Right-wing populist Keiko Fujimori and hardline leftist Pedro Castillo were neck-and-neck in a battle for Peru’s presidency Monday as the crisis-hit nation’s election looked set to go down to the wire.
With almost 93 percent of polling stations counted, Castillo edged in front of Fujimori with 50.07 percent of ballots over her 49.92 percent after voting on Sunday in a country battered by years of political turbulence.
As the uncertainty over who would win mounted on Monday, the Lima stock market plunged and the sol dropped to a record low of 3.92 against the US dollar.
Whoever wins will take leadership of a nation in crisis, suffering from recession and with the worst coronavirus fatality rate in the world after recording more than 184,000 deaths among its 33 million population.
Peruvians will also look to the winner to end years of political turmoil after four presidents in the last three years, and with seven of the last 10 of the country’s leaders either having been convicted of or investigated for corruption.
Monday was the first time since the partial official results began to be released late on Sunday that Castillo had moved in front, although the difference was razor thin.
When Fujimori was leading, the head of Peru’s top electoral body (ONPE), Piero Corvetto, warned that many polling stations from rural areas — Castillo’s stronghold — had yet to be tallied.
“They haven’t counted our votes yet,” Castillo told supporters on Sunday in Tacabamba, in the northern Cajamarca region where he lives.
Castillo, 51, had earlier urged his supporters to “stay calm.”
Fujimori, 46, also called for caution, saying: “Seeing how small the gap is, it is essential to maintain prudence and I say that for all Peruvians.”
Both candidates promised to respect the results as they cast their own ballots Sunday.
– ‘Too tight’ –
“We’re not going to know (the winner) until the last vote” is counted, political scientist Jessica Smith told AFP.
“It’s still very unsure — the difference is too tight and we have to wait for the official result.”
Castillo had topped the first round of voting in April, when the pair both caused a surprise by reaching the second round, and he was also narrowly ahead in the latest opinion polls before the vote.
At the height of the political storm in November last year, Peru had three different presidents in just five days.
Two million Peruvians have lost their jobs during the pandemic and nearly a third of the country now live in poverty, according to official figures.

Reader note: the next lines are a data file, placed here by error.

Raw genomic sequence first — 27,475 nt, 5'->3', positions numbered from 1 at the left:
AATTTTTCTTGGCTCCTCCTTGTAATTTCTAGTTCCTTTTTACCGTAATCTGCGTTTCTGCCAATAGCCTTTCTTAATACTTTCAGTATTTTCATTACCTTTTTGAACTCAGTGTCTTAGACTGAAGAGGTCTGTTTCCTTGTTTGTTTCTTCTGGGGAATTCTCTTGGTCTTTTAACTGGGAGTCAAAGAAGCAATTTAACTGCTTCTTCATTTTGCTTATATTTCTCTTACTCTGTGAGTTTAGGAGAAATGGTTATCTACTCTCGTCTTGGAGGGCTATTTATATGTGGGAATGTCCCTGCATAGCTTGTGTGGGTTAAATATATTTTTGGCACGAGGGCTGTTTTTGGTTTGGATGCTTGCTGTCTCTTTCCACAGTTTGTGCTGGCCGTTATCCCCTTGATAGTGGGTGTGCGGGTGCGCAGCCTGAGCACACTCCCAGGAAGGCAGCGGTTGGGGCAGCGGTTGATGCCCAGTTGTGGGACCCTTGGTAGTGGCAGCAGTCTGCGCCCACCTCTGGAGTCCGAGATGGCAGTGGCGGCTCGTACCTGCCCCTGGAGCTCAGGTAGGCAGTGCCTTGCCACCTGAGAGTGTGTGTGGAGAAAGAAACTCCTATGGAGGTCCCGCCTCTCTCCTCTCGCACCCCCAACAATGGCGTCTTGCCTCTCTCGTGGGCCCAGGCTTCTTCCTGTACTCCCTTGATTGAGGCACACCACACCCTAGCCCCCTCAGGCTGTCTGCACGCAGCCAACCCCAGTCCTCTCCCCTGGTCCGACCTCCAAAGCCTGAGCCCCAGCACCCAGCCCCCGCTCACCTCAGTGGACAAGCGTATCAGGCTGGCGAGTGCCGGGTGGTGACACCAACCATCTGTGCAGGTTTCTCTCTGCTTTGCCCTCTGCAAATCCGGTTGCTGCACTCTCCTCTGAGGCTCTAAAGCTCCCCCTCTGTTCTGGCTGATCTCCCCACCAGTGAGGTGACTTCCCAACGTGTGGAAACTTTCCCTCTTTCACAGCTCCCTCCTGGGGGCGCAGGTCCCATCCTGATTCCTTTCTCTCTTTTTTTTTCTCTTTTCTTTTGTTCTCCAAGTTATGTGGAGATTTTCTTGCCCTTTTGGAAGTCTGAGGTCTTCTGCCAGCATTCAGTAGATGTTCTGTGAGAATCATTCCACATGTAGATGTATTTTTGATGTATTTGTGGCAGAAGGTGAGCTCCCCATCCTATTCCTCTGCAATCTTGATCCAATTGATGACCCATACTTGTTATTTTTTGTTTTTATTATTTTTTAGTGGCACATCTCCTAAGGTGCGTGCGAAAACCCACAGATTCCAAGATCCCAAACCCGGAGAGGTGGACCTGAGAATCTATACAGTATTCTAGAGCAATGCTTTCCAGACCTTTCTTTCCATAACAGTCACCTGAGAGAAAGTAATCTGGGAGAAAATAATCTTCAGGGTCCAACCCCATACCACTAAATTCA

For voters, this was a choice between polar opposites.
Fujimori represents the neoliberal economic model of tax cuts and boosting private activity to generate jobs.
Fujimori’s bastion is the capital Lima, while Castillo’s bulwark is the rural deep interior.
Trade unionist schoolteacher Castillo has pledged to nationalize vital industries, raise taxes, eliminate tax exemptions and increase state regulation.
Favored by the business sector and middle classes, Fujimori tried to portray Castillo as a communist threat, warning that Peru would become a new Venezuela or North Korea should he win.
Castillo pointed to the Fujimori family’s history of corruption scandals.
Keiko Fujimori is under investigation over campaign funding in her 2011 and 2016 presidential bids and has already spent 16 months in pre-trial detention.
Her father, a former president, is serving a 25-year sentence for crimes against humanity and corruption.
– ‘It won’t be easy’ –
“If Keiko is eventually elected, you can’t forget that this 50 percent is not her real support but rather a reaction from an electorate that is afraid of what her opponent represents,” Smith told AFP.
Whoever wins will have a hard time governing as Congress is fragmented.
Castillo’s Free Peru is the largest single party, just ahead of Fujimori’s Popular Force, but without a majority.
“It won’t be easy (for Fujimori) given the mistrust her name and that of her family generates in many sectors. She’ll have to quickly calm the markets and generate ways to reactivate them,” added Smith.
If Castillo triumphs, he’ll have to “consolidate a parliamentary majority that will allow him to deliver his ambitious program.”
But in either case, “it will take time to calm the waters because there’s fierce polarization and an atmosphere of social conflict,” analyst Luis Pasaraindico told AFP.
The new president will take office on July 28, replacing centrist interim leader Francisco Sagasti.